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In the pantheon of Disney movies based on Disney theme park rides, "Jungle Cruise" is pretty good—leagues better than dreck like "Haunted Mansion," though not quite as satisfying as the original "Pirates of the Caribbean." 

The most pleasant surprise is that director Jaume Collet-Serra (" The Shallows ") and a credited team of five, count 'em, writers have largely jettisoned the ride's mid-century American colonial snarkiness and casual racism (a tradition  only recently eliminated ). Setting the revamp squarely in the wheelhouse of blockbuster franchise-starters like " Raiders of the Lost Ark ," " Romancing the Stone " and "The Mummy," and pushing the fantastical elements to the point where the story barely seems to be taking place in our universe, it's a knowingly goofy romp, anchored to the banter between its leads, an English feminist and adventurer played by Emily Blunt and a riverboat captain/adventurer played by  Dwayne Johnson . 

Notably, however, even though the stars' costumes (and a waterfall sequence) evoke the classic "The African Queen"—John Huston's comic romance/action film starring Humphrey Bogart and Katharine Hepburn ; worth looking up if you've never watched it—the sexual chemistry between the two is nonexistent, save for a few fleeting moments, like when Frank picks up the heroine‘s hand-cranked silent film camera and captures affectionate images of her. At times the leads seem more like a brother and sister needling each other than a will they/won’t they bantering couple. Lack of sexual heat is often (strangely) a bug, or perhaps a feature, in films starring Johnson, the four-quadrant blockbuster king (though not on Johnson’s HBO drama "Ballers"). Blunt keeps putting out more than enough flinty looks of interest to sell a romance, but her leading man rarely reflects it back at her. Fortunately, the film's tight construction and prolific action scenes carry it, and Blunt and Johnson do the irresistible force/immovable object dynamic well enough, swapping energies as the story demands.

Blunt's character, Lily Houghton, is a well-pedigreed adventurer who gathers up maps belonging to her legendary father and travels to the Amazon circa 1916 to find the Tears of the Moon, petals from a "Tree of Life"-type of fauna that can heal all infirmities. She and her snooty, pampered brother MacGregor (Jack Whitehall) hire Frank "Skipper" Wolff (Johnson) to bring them to their destination. The only notable concession to the original theme park ride comes here: Wolff's day job is taking tourists upriver and making cheesy jokes in the spirit of "hosts" on Disney Jungle Cruise rides of yore. On the mission, Johnson immediately settles into a cranky but funny old sourpuss vibe, a la John Wayne or Harrison Ford , and inhabits it amiably enough, even though buoyant, almost childlike optimism comes more naturally to him than world-weary gruffness.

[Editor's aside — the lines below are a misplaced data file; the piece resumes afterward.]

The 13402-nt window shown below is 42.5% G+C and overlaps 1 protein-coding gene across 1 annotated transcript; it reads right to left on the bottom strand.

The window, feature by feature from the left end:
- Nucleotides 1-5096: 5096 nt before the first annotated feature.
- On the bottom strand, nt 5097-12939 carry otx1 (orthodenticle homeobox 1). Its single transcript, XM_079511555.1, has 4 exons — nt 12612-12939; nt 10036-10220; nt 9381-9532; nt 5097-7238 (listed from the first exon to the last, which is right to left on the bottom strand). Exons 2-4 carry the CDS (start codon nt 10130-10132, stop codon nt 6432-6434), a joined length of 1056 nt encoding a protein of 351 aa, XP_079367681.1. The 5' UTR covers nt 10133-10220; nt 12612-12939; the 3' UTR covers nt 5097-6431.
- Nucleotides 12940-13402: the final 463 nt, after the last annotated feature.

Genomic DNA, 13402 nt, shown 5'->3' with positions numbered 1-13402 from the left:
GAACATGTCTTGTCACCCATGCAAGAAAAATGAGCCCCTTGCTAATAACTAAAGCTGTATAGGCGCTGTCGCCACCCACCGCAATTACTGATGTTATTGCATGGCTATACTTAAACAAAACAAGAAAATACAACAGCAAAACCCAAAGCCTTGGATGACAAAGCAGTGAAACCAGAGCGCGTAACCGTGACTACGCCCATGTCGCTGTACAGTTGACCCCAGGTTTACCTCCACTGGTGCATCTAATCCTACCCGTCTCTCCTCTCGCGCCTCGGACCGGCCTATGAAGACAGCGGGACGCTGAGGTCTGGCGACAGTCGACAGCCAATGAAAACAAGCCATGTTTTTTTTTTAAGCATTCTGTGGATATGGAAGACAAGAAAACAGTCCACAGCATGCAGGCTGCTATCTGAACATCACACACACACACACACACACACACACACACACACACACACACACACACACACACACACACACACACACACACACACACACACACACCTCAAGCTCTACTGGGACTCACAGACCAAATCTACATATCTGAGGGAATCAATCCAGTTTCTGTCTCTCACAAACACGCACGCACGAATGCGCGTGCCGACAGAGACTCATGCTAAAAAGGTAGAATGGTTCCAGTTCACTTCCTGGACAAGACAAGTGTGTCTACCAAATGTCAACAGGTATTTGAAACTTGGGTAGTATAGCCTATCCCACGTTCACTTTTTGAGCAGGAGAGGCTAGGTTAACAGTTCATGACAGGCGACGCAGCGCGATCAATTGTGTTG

The supporting cast is stacked with overqualified character players. Paul Giamatti plays a gold-toothed, sunburned, cartoonishly “Italian” harbor master who delights at keeping Frank in debt. Edgar Ramirez is creepy and scary as a conquistador whose curse from centuries ago has trapped him in the jungle.  Jesse Plemons plays the main baddie, Prince Joachim, who wants to filch the power of the petals for the Kaiser back in Germany (he's Belloq to the stars' Indy and Marion, trying to swipe the Ark). Unsurprisingly, given his track record, Plemons steals the film right out from under its leads.

Collet-Serra keeps the action moving along, pursuing a more classical style than is commonplace in recent live-action Disney product (by which I mean, the blocking and editing have a bit of elegance, and you always know where characters are in relation to each other). The editing errs on the side of briskness to such an extent that affecting, beautiful, or spectacular images never get to linger long enough to become iconic. The CGI is dicey, particularly on the larger jungle animals—was the production rushed, or were the artists just overworked?—and there are moments when everything seems so rubbery/plasticky that you seem to be watching the first film that was actually shot on location at Disney World.

But the staging and execution of the chases and fights compensates. Derivative of films that were themselves highly derivative, "Jungle Cruise" has the look and feel of a paycheck gig for all involved, but everyone seems to be having a great time, including the filmmakers.

In theaters and on Disney+ for a premium charge starting Friday, July 30th. 

Matt Zoller Seitz

Matt Zoller Seitz

Matt Zoller Seitz is the Editor at Large of, TV critic for New York Magazine and, and a finalist for the Pulitzer Prize in criticism.

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Film credits.

Jungle Cruise movie poster

Jungle Cruise (2021)

Rated PG-13 for sequences of adventure violence.

127 minutes

Dwayne Johnson as Frank Wolff

Emily Blunt as Dr. Lily Houghton

Jack Whitehall as McGregor Houghton

Edgar Ramírez as Aguirre

Jesse Plemons as Prince Joachim

Paul Giamatti as Nilo

Writer (story)


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Jungle Cruise Reviews

review of film jungle cruise